When you see a stately old building in a vintage postcard, do you wonder (with furrowed brow) if the building still stands?
This venerable old brick and terra cotta edifice, née the Lemcke Annex, was an add-on to the older (1896) Lemcke Building immediately south of the name-changed Consolidated Building, where the National Bank of Indianapolis now stands. Named for Ralph A. Lemcke, a gentleman who boasted a familiar family name in Indianapolis at around the turn of the last century, Lemcke’s family initially came by their wealth in the Ohio River steamboat industry and later became fixtures in Indiana politics and public service.
The Annex was designed by R.P. Daggett & Company, one of the longest running architecture firms in Indianapolis history. The Daggett firm, spanning three generations, contributed substantially to the development of Indianapolis area for over a century, doing business as:
Robert Platt Daggett ca. 1868-1880
Daggett and Roth ca. 1870-1874
R. P. Daggett & Co. 1880-1915
Robert Frost Daggett, Architect 1915-1948
Robert Frost Daggett & Associates 1948-1952
Daggett, Naegele & Daggett, Inc. 1952-1961
Daggett Naegele & Associates, Inc. 1961-1977
More than seven hundred building projects are attributed to the firm. R. P. Daggett, alone, designed over one hundred residences in Indiana and Illinois between 1880 and 1900, including the James Whitcomb Riley house on Lockerbie Street, as well as numerous business blocks, factories, fire-engine houses, churches, and schools. He was responsible for fifteen buildings at Purdue University and several projects for Eli Lilly & Co.
Daggett’s beaux-arts design for the 15-story Lemcke Annex was approved and construction spanned 1909-1910. The city surrounding the building looked much different 100 years ago. This 1912-postmarked postcard view of East Market Street is taken from the top of the Soldiers and Sailors Monument on the Circle. The postcard’s conservator, Tom Keesling, writes:
“The roofs of the buildings on the east side of the square are visible at the bottom of this postcard. The large structure at the left center was the Denison Hotel. The church above (northeast of) the hotel in this view was probably the German M. E. Church on the southeast corner of New York and New Jersey Streets. To the right (south) of the hotel, the Lemcke Building–NOT the Lemcke Annex–stood on the northeast corner of the Pennsylvania Street intersection (102-112 East Washington Street and 101-109 North Pennsylvania Street). The 1914 Sanborn™ fire insurance map for Indianapolis notes that three floors were added to the building in 1906, making it ten stories tall. That means the above postcard scene is from 1906 or earlier.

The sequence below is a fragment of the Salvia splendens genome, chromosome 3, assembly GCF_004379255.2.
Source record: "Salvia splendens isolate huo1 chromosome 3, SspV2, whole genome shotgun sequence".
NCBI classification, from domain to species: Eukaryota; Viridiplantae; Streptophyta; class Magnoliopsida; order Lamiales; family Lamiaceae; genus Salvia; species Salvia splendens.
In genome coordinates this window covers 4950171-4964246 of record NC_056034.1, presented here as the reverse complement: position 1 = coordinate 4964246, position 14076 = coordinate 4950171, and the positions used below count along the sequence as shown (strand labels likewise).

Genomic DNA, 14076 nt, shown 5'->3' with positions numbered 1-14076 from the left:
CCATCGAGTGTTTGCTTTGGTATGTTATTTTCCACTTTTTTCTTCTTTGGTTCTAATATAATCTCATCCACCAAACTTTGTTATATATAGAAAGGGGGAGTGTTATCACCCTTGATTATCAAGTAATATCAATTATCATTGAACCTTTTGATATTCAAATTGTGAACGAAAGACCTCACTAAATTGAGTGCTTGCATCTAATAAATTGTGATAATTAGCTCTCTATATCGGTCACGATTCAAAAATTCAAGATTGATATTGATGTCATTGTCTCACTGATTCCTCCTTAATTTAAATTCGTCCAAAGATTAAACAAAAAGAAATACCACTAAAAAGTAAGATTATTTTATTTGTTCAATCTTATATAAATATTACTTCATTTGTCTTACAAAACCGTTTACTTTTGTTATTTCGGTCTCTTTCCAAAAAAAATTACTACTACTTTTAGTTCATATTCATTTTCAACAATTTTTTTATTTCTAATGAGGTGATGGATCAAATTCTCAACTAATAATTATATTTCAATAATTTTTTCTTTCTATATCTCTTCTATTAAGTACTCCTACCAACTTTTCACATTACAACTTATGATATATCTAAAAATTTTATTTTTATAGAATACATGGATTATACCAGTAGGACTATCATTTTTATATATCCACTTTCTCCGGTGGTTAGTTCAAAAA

The buildings between the Denison and the Lemcke Building were replaced by the 15-story Lemcke Annex in 1909, according to a note in the 1914 Sanborn™ map set. The tall building above (east of) the Lemcke Building was the Law Building (130-136 East Market Street). It was 11 stories tall with a law library on the 12th floor. The building across Market Street, south of the Lemcke Building was the old post office. Above the post office and to the right in this scene is the old Marion County Court House.”
Though it served primarily as an office building, the Lemcke Annex included a Vaudeville theater and street-level shops. An upcoming renovation to create 98 new apartments and street-level retail is on the imminent horizon. Will the most interesting interior features like the ornate tile work covering the walls and ceilings of the original theatre lobby remain? Will the bank vault in the basement, and marble brick-clad interior light-well be conserved?
For years the building has been listed in the National Register of Historic Places as part of the Washington Street-Monument Circle Historic District. However, that did not prevent the ravages of more than 10 years’ neglect and vacancy. The building’s downfall began in 1992, when anchor tenant Indiana Insurance vacated 10 floors and moved to the suburbs. The last remaining tenants departed by 2000. The ensuing economic and ownership complexities left fans of the old building concerned for its future until 2012 when it was acquired by a local firm willing to repurpose the building for this century.
Construction is underway and expected to conclude in mid-2014.
Do tell: What are your memories of the Consolidated Building (Lemcke Annex)?
What other vacant Indy buildings need a speedy rescue and renovation?